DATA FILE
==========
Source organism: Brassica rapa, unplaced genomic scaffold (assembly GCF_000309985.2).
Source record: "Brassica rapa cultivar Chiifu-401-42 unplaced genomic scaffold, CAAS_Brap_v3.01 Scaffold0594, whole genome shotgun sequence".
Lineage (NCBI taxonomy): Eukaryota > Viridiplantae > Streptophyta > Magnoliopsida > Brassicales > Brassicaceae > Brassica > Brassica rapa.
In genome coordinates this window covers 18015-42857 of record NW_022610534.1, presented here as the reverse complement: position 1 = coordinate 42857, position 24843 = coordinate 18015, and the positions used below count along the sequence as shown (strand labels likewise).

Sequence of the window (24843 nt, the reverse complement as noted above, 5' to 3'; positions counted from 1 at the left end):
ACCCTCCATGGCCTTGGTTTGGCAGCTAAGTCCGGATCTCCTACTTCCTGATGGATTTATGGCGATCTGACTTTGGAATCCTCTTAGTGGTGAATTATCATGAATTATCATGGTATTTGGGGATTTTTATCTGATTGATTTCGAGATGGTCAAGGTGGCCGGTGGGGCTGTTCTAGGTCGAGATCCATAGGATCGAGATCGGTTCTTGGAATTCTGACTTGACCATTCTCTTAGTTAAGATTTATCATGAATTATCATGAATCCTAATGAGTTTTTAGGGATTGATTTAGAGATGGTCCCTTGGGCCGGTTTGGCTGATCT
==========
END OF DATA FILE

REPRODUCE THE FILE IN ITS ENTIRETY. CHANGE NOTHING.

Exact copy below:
Source organism: Brassica rapa, unplaced genomic scaffold (assembly GCF_000309985.2).
Source record: "Brassica rapa cultivar Chiifu-401-42 unplaced genomic scaffold, CAAS_Brap_v3.01 Scaffold0594, whole genome shotgun sequence".
Lineage (NCBI taxonomy): Eukaryota > Viridiplantae > Streptophyta > Magnoliopsida > Brassicales > Brassicaceae > Brassica > Brassica rapa.
In genome coordinates this window covers 18015-42857 of record NW_022610534.1, presented here as the reverse complement: position 1 = coordinate 42857, position 24843 = coordinate 18015, and the positions used below count along the sequence as shown (strand labels likewise).

Sequence of the window (24843 nt, the reverse complement as noted above, 5' to 3'; positions counted from 1 at the left end):
ACCCTCCATGGCCTTGGTTTGGCAGCTAAGTCCGGATCTCCTACTTCCTGATGGATTTATGGCGATCTGACTTTGGAATCCTCTTAGTGGTGAATTATCATGAATTATCATGGTATTTGGGGATTTTTATCTGATTGATTTCGAGATGGTCAAGGTGGCCGGTGGGGCTGTTCTAGGTCGAGATCCATAGGATCGAGATCGGTTCTTGGAATTCTGACTTGACCATTCTCTTAGTTAAGATTTATCATGAATTATCATGAATCCTAATGAGTTTTTAGGGATTGATTTAGAGATGGTCCCTTGGGCCGGTTTGGCTGATCT